Next Monday is World Food Day and glad to see that the UN’s Food and Agriculture Organisation (FAO)’s theme for this year makes crystal clear the link between food insecurity / rural underdevelopment and the growth in international and internal migration.
We are all familiar with the first of these types of migration, the ongoing conflict in Syria resulting in the largest movement of people since the Second World War, certainly in Europe. However, while international migrants are estimated by the FAO to number in the region of 244 million people, of which an estimated 20 million are refugees, by far the greater proportion of migrants are internal, which (as far back as 2013) is estimated to have stood at 763 million. ‘A large share of migrants,’ says the FAO, ‘originate from rural areas. In many African countries, more than 50% of rural households report having at least one internal migrant.’
It’s an extraordinary statistic, and even more so given the fact that a significant number of internal migrants are still in their teens. As outlined in an International Organisation for Migration (IOM) profile report on Kenya, if ‘conflict, natural disaster, climate and environmental degradation, and forced evictions’ account for some of the movement, then it is ‘poverty, lack of development, and lack of opportunities in rural areas (that) are key drivers of out-migration.’ In fast growing populations such as is Kenya’s, it is the young who are most vulnerable to these drivers, the bulk of internal migrants being made up of 15 to 34 year olds looking for work, or better education opportunities, or moving – women in the main – for family reasons.
Evidence collated by the FAO shows that they are right to do so, at least from the perspective of generating more money for their families. Earnings for migrants are double (or more) what they would receive at home, should they find employment. ‘Households,’ reports the FAO, ‘with internal and international migrants are wealthier and more educated than those without migrants.’ These findings, as the FAO says, may be skewered by the possibility that wealthier families are better positioned to afford the initial cost of paying for the migrating family member’s move; however, the evidence weighed, it pays to migrate, and while the young are most likely to be forced by need and circumstance to move, it is just as true to say that they are also, by virtue of age, the most likely to want to move.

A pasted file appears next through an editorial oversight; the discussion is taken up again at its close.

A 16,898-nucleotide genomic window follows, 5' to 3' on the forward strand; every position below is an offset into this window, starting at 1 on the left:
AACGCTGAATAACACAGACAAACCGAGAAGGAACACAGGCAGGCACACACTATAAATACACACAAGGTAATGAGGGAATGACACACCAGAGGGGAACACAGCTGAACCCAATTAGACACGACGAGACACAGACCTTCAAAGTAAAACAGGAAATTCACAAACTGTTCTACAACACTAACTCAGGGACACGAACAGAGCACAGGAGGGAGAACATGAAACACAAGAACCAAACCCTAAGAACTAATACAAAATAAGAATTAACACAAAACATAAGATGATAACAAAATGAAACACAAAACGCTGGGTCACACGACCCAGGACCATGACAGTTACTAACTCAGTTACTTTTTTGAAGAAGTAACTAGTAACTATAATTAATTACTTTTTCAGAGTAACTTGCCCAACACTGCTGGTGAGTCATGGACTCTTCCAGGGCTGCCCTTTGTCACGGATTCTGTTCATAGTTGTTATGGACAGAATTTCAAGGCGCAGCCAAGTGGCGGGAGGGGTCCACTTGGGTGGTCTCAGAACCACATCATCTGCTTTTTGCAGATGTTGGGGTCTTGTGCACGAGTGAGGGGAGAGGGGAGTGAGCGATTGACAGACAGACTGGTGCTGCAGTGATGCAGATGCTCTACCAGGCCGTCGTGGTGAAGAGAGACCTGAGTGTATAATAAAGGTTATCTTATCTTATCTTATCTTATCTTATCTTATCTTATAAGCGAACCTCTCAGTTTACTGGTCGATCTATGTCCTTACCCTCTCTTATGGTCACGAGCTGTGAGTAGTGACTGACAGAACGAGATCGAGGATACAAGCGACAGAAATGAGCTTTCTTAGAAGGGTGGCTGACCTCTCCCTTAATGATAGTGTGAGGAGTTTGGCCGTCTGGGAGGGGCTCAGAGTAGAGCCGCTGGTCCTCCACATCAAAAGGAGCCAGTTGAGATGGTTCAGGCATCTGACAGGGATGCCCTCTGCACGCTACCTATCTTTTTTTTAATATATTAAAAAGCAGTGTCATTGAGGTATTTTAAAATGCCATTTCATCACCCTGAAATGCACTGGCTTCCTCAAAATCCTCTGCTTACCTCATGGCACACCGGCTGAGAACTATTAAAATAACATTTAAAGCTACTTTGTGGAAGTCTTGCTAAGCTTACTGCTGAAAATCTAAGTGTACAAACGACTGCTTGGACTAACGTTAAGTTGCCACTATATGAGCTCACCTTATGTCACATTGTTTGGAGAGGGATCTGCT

Even so, whatever the reward, the level and extent of sacrifice made is extraordinary. The infrastructures of destination cities are largely inadequate to the task of coping with such large numbers, and consequently silo in-migrants into informal settlements, where living conditions are poor to dire. According to the abovementioned IOM report, internal Kenyan migrants ‘face significant disadvantages with respect to morbidity, mortality, access to health services, and risky sexual behaviours.’